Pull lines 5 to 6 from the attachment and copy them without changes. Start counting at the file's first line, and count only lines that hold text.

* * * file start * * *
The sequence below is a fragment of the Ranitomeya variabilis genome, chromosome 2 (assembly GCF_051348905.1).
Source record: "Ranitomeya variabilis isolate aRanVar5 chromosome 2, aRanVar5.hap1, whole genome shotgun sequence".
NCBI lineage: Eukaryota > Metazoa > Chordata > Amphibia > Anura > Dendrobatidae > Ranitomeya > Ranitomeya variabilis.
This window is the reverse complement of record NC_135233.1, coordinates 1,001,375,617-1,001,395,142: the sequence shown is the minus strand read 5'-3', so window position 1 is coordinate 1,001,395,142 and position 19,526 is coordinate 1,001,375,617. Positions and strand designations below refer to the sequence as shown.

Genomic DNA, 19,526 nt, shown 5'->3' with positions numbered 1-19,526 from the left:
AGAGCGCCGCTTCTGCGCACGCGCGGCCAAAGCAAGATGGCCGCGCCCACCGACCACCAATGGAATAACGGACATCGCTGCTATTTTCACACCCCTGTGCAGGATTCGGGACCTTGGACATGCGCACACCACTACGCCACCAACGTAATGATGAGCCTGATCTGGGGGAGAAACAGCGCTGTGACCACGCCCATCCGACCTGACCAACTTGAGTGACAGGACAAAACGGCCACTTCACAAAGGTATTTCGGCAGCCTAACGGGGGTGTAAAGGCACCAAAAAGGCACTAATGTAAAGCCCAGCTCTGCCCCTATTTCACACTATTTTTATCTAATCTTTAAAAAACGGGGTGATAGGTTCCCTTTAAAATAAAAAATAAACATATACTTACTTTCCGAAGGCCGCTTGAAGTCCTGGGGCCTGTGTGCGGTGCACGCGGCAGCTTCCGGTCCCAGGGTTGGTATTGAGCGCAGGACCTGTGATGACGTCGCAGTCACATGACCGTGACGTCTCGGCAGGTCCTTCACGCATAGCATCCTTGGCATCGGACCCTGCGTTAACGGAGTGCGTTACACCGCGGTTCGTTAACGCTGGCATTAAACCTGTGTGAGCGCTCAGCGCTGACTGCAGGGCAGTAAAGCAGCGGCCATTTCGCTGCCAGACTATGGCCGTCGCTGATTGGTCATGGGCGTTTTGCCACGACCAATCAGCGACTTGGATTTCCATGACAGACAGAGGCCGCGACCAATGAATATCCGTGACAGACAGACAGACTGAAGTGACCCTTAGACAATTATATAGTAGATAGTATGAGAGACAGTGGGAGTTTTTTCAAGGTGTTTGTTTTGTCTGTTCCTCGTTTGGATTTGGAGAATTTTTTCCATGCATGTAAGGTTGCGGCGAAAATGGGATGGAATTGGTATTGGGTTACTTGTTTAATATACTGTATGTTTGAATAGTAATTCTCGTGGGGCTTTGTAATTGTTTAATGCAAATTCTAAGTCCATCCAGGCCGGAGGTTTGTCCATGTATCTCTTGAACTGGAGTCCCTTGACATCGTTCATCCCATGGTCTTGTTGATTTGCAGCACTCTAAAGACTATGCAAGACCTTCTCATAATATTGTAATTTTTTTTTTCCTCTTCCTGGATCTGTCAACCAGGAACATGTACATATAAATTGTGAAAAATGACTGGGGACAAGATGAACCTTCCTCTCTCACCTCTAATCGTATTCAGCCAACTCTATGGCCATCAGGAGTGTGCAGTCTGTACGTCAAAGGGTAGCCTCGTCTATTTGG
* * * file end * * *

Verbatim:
Genomic DNA, 19,526 nt, shown 5'->3' with positions numbered 1-19,526 from the left:
AGAGCGCCGCTTCTGCGCACGCGCGGCCAAAGCAAGATGGCCGCGCCCACCGACCACCAATGGAATAACGGACATCGCTGCTATTTTCACACCCCTGTGCAGGATTCGGGACCTTGGACATGCGCACACCACTACGCCACCAACGTAATGATGAGCCTGATCTGGGGGAGAAACAGCGCTGTGACCACGCCCATCCGACCTGACCAACTTGAGTGACAGGACAAAACGGCCACTTCACAAAGGTATTTCGGCAGCCTAACGGGGGTGTAAAGGCACCAAAAAGGCACTAATGTAAAGCCCAGCTCTGCCCCTATTTCACACTATTTTTATCTAATCTTTAAAAAACGGGGTGATAGGTTCCCTTTAAAATAAAAAATAAACATATACTTACTTTCCGAAGGCCGCTTGAAGTCCTGGGGCCTGTGTGCGGTGCACGCGGCAGCTTCCGGTCCCAGGGTTGGTATTGAGCGCAGGACCTGTGATGACGTCGCAGTCACATGACCGTGACGTCTCGGCAGGTCCTTCACGCATAGCATCCTTGGCATCGGACCCTGCGTTAACGGAGTGCGTTACACCGCGGTTCGTTAACGCTGGCATTAAACCTGTGTGAGCGCTCAGCGCTGACTGCAGGGCAGTAAAGCAGCGGCCATTTCGCTGCCAGACTATGGCCGTCGCTGATTGGTCATGGGCGTTTTGCCACGACCAATCAGCGACTTGGATTTCCATGACAGACAGAGGCCGCGACCAATGAATATCCGTGACAGACAGACAGACTGAAGTGACCCTTAGACAATTATATAGTAGATAGTATGAGAGACAGTGGGAGTTTTTTCAAGGTGTTTGTTTTGTCTGTTCCTCGTTTGGATTTGGAGAATTTTTTCCATGCATGTAAGGTTGCGGCGAAAATGGGATGGAATTGGTATTGGGTTACTTGTTTAATATACTGTATGTTTGAATAGTAATTCTCGTGGGGCTTTGTAATTGTTTAATGCAAATTCTAAGTCCATCCAGGCCGGAGGTTTGTCCATGTATCTCTTGAACTGGAGTCCCTTGACATCGTTCATCCCATGGTCTTGTTGATTTGCAGCACTCTAAAGACTATGCAAGACCTTCTCATAATATTGTAATTTTTTTTTTCCTCTTCCTGGATCTGTCAACCAGGAACATGTACATATAAATTGTGAAAAATGACTGGGGACAAGATGAACCTTCCTCTCTCACCTCTAATCGTATTCAGCCAACTCTATGGCCATCAGGAGTGTGCAGTCTGTACGTCAAAGGGTAGCCTCGTCTATTTGG